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People hunted buffalo for hundreds of years. They rode horses, sold meat, and evaluated each other by their hunting skills. Nowadays, the government prohibits shooting these animals without a good reason, but local Aboriginal people continue to hunt, and they want this tradition to be respected. The purpose of this paper is to analyze the impact of buffalo hunting on indigenous people.
The right of Indigenous people to hunt animals has become one of the most important issues in modern Australian society. The persistence of Indigenous people has provoked considerable interest among scientists in the impact of buffalo hunting on the development of the Australian tribes. Nowadays, coastal communities try to achieve collaborative agreements that will support their historical title rights. Robinson (2016) claims that “Australian courts have established that native title is grounded in the history of Indigenous peoples, their legal systems, and their connections to their traditional land” (355).
Coastal zones are still the center of Indigenous people’s activities and identity. The sea is a permanent symbol of stability and freedom, whereas land bears the signs of colonial life. From this point of view, the savage buffalo hunting tribes living at the seashore are in direct opposition to the civil agrarian society.
Throughout the centuries Indigenous people have created rights, relationships, and responsibilities to animals that serve as unwritten laws in tribes. The stories of buffalo hunting allow us to explore the culture and households of Aboriginal families.
Buffalo has many names in different tribes. It plays a very important role in Aboriginal mythology. Many tribes believe that one of the greatest creatures called ‘Rainbow Serpent’ exists in this world in the form of a buffalo (Macdougall and St-Onge 22).
All elements of ancient tribe households were intertwined with each other. Clothes, tools, and weapons had multiple meanings. They were used simultaneously for practical reasons and magical rites. Therefore, the buffalo hunt is still closely connected with ancestral songs, stories, and paintings. Tribe members tell that hunting a buffalo is a means of communication between people and land (Dubois and Saunders 54).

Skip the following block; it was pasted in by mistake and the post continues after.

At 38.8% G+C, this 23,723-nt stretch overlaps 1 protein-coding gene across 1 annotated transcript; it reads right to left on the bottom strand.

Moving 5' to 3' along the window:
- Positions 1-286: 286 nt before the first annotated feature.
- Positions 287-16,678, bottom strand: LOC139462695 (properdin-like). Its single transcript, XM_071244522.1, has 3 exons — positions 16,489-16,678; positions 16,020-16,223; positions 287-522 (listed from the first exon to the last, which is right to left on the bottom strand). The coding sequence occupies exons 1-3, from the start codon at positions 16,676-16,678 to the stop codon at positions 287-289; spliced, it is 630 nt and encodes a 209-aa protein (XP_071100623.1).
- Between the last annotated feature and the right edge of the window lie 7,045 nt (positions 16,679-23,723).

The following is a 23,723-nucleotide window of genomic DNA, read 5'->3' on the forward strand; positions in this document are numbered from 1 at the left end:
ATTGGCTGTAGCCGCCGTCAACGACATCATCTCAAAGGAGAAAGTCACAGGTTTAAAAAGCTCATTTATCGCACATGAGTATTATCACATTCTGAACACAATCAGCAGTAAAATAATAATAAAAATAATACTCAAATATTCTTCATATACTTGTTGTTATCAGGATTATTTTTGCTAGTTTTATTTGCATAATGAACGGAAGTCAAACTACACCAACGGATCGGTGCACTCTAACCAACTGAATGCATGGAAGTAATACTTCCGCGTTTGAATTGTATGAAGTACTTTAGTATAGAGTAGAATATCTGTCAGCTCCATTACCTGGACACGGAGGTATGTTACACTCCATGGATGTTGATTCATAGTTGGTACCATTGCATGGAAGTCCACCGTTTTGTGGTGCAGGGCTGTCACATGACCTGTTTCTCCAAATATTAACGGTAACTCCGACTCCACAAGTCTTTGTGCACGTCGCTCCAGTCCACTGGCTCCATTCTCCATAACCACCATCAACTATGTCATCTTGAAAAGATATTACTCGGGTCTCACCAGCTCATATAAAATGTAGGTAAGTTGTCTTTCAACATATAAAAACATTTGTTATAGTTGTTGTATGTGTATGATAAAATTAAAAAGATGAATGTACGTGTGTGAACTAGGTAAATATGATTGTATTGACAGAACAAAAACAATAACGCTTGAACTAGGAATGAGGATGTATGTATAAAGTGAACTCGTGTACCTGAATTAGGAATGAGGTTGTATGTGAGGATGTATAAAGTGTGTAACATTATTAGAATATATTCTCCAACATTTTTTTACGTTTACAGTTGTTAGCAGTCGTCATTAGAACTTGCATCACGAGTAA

When British settlers started to colonize Australia, they regarded Indigenous hunter-gatherers as parasites, who cannot create food by themselves but only take it from nature. This view is opposite to one of the Aboriginal people. They include gathering and buffalo hunting in the complex circle of life. For the hunt is an irreplaceable element of their rites and traditions. Tribes value and respect their resources and land because their lives are dependent on them.
Indigenous people lived at the shore and hunted buffalo for hundreds of years. The hunt is an irreplaceable part of their being because it completes the complex circle of life. The rights, relationships, and responsibilities of the tribes are closely connected to the buffalo hunt as it shaped out the traditions. Tribal songs, wall paintings, and stories reflect great buffalo hunts of the past. People see the buffalo hunt as a means of communication between humans and land. The mythology of Indigenous tribes reflects buffalo as a mystical creature called “Rainbow Serpent”. Nowadays, the government prohibits extensive buffalo hunting, but for Indigenous people, it is a tradition that they cannot abandon. All this speaks strongly for reformation in modern Australian society and relations between peoples. Hunting cannot be prohibited completely, but it might be limited in time and space.
Dubois, Janique, and Kelly Saunders. “Rebuilding Indigenous Nations through Constitutional Development: A Case Study of the Métis in Canada.” Nations and Nationalism, 2017.
Macdougall, Brenda, and Nicole St-Onge. “Rooted in Mobility: Metis Buffalo-Hunting Brigades.” Manitoba History, no. 71, 2013, pp. 21-33.
Robinson, Cathy J. “Hunting for Country and Culture: the Challenges Surrounding Indigenous Collaborative Partnerships on the Coast of Northern Australia.” The Challenges of Collaboration in Environmental Governance: Barriers and Responses, 2016, pp. 355-370.